A strange speech to widening participation practitioners

Alex Blower reflects on a speech on social mobility and concludes that the minister failed to read the room.

On Wednesday 1st July, Universities Minister Michelle Donelan made a speech at the NEON summit for higher education outreach practitioners.

Due to the ongoing impact of Covid-19, many “attending” had been working flat out over the last few months, working to reach young people from underrepresented groups who had suddenly been told their school was closed.

Participants had been finding ways to deliver basic educational equipment so those students were able to study at home. Others had been working to find ways to ensure that online educational resources were not cut off to those students who, prior to lockdown, had no access to the internet outside of school or college.

Very little of this appeared to have been communicated to the minister.

Her words – which did little to acknowledge the current climate in which widening participation initiatives were being delivered – sparked a response of confusion and frustration amongst attendees. Surely at a conference of widening participation practitioners our efforts at least deserved acknowledgement by the government?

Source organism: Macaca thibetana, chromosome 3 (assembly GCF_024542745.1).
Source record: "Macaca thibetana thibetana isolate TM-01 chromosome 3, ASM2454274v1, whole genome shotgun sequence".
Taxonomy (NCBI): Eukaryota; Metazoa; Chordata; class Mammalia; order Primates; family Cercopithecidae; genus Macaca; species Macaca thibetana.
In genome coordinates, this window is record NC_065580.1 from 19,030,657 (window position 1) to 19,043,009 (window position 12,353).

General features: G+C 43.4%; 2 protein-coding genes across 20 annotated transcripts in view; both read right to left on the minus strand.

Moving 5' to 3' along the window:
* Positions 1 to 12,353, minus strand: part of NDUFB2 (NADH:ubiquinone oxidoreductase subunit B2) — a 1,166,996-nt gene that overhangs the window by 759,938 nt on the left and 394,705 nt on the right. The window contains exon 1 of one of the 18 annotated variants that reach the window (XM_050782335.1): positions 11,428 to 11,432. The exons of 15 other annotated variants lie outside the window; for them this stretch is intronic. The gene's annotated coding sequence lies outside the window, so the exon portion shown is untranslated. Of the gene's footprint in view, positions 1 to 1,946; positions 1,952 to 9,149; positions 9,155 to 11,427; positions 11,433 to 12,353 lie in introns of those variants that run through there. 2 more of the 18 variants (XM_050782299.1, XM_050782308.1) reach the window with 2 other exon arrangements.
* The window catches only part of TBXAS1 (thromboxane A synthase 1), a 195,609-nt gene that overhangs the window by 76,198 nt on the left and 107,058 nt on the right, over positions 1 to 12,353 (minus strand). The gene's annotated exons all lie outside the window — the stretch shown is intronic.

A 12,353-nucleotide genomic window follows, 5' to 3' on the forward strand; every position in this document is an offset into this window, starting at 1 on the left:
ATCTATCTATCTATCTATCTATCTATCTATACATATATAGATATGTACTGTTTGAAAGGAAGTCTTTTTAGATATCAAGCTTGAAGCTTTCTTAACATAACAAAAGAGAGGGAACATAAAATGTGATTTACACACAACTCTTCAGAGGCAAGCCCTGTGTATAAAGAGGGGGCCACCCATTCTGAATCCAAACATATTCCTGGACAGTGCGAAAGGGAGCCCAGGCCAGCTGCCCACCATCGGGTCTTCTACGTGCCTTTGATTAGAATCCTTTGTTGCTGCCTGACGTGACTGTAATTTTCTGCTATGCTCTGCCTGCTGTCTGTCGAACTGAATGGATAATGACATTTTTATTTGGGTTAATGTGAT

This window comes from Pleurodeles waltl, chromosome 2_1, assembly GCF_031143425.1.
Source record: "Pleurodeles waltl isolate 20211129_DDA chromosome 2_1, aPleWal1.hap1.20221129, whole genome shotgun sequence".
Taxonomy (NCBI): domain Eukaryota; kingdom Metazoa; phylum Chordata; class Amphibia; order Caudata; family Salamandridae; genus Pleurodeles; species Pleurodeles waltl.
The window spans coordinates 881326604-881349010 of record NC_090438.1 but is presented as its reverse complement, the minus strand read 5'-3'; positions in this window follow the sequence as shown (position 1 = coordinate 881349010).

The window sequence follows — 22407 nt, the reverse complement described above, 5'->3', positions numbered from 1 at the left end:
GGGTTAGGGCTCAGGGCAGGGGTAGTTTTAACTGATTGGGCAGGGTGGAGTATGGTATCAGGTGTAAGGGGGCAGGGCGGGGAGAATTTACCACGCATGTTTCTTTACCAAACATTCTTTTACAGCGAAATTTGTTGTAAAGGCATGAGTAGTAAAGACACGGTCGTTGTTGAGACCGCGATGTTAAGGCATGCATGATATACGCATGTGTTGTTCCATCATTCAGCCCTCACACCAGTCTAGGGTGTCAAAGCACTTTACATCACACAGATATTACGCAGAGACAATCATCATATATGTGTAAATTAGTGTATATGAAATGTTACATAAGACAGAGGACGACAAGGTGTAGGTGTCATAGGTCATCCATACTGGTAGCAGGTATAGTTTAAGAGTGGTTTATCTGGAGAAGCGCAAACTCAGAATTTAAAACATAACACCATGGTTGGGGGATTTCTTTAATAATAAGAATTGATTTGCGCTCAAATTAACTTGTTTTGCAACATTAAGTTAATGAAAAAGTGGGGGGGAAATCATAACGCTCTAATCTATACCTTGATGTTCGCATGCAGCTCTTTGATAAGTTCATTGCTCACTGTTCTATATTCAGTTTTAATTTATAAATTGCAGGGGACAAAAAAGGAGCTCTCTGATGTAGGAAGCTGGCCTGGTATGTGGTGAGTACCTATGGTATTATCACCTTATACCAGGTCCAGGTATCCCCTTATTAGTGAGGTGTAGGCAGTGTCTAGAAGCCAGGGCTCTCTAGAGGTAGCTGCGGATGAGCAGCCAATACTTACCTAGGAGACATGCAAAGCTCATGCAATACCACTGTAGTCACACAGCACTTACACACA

Instead what we got was a verbal assault on the attempts of dedicated professionals to widen university access, which understandably led to confusion and disappointment amongst those in attendance.

All about the context

In her speech, the minister repeatedly made the point that from the government’s perspective, too many young people were going to university. She highlighted an ambition for a move toward a more diverse higher education landscape, one in which vocational routes into education and work were more clearly defined and held a greater parity of esteem.

Too many universities have felt pressured to dumb down – either when admitting students, or in the standards of their courses